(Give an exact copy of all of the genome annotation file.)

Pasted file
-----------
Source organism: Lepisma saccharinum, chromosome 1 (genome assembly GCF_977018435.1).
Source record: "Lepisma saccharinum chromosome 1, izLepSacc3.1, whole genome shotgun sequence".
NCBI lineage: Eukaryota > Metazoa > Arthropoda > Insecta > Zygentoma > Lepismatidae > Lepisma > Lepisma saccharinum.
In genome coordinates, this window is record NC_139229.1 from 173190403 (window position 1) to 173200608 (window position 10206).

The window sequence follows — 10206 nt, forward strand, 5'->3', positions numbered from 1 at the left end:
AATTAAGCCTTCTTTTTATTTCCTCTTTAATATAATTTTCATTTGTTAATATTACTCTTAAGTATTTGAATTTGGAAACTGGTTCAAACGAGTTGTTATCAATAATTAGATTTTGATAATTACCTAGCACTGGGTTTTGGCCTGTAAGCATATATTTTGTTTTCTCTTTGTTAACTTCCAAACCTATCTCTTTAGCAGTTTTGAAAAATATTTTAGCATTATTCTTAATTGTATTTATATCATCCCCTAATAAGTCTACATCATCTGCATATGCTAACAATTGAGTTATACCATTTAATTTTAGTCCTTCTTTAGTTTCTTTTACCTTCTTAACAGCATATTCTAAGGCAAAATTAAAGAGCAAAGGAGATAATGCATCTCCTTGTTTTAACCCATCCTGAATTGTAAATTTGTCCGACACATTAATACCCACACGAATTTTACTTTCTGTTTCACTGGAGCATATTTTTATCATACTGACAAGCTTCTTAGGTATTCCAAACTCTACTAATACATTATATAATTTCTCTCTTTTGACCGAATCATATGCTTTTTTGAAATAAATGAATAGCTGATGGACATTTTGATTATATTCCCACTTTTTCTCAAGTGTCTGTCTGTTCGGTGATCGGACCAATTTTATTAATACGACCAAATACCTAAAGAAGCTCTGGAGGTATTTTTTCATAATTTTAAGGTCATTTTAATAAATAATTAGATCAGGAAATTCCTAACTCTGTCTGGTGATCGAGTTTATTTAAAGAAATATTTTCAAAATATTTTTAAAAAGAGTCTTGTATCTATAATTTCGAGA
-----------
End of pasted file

Source organism: Lepisma saccharinum, chromosome 1 (genome assembly GCF_977018435.1).
Source record: "Lepisma saccharinum chromosome 1, izLepSacc3.1, whole genome shotgun sequence".
NCBI lineage: Eukaryota > Metazoa > Arthropoda > Insecta > Zygentoma > Lepismatidae > Lepisma > Lepisma saccharinum.
In genome coordinates, this window is record NC_139229.1 from 173190403 (window position 1) to 173200608 (window position 10206).

The window sequence follows — 10206 nt, forward strand, 5'->3', positions numbered from 1 at the left end:
AATTAAGCCTTCTTTTTATTTCCTCTTTAATATAATTTTCATTTGTTAATATTACTCTTAAGTATTTGAATTTGGAAACTGGTTCAAACGAGTTGTTATCAATAATTAGATTTTGATAATTACCTAGCACTGGGTTTTGGCCTGTAAGCATATATTTTGTTTTCTCTTTGTTAACTTCCAAACCTATCTCTTTAGCAGTTTTGAAAAATATTTTAGCATTATTCTTAATTGTATTTATATCATCCCCTAATAAGTCTACATCATCTGCATATGCTAACAATTGAGTTATACCATTTAATTTTAGTCCTTCTTTAGTTTCTTTTACCTTCTTAACAGCATATTCTAAGGCAAAATTAAAGAGCAAAGGAGATAATGCATCTCCTTGTTTTAACCCATCCTGAATTGTAAATTTGTCCGACACATTAATACCCACACGAATTTTACTTTCTGTTTCACTGGAGCATATTTTTATCATACTGACAAGCTTCTTAGGTATTCCAAACTCTACTAATACATTATATAATTTCTCTCTTTTGACCGAATCATATGCTTTTTTGAAATAAATGAATAGCTGATGGACATTTTGATTATATTCCCACTTTTTCTCAAGTGTCTGTCTGTTCGGTGATCGGACCAATTTTATTAATACGACCAAATACCTAAAGAAGCTCTGGAGGTATTTTTTCATAATTTTAAGGTCATTTTAATAAATAATTAGATCAGGAAATTCCTAACTCTGTCTGGTGATCGAGTTTATTTAAAGAAATATTTTCAAAATATTTTTAAAAAGAGTCTTGTATCTATAATTTCGAGA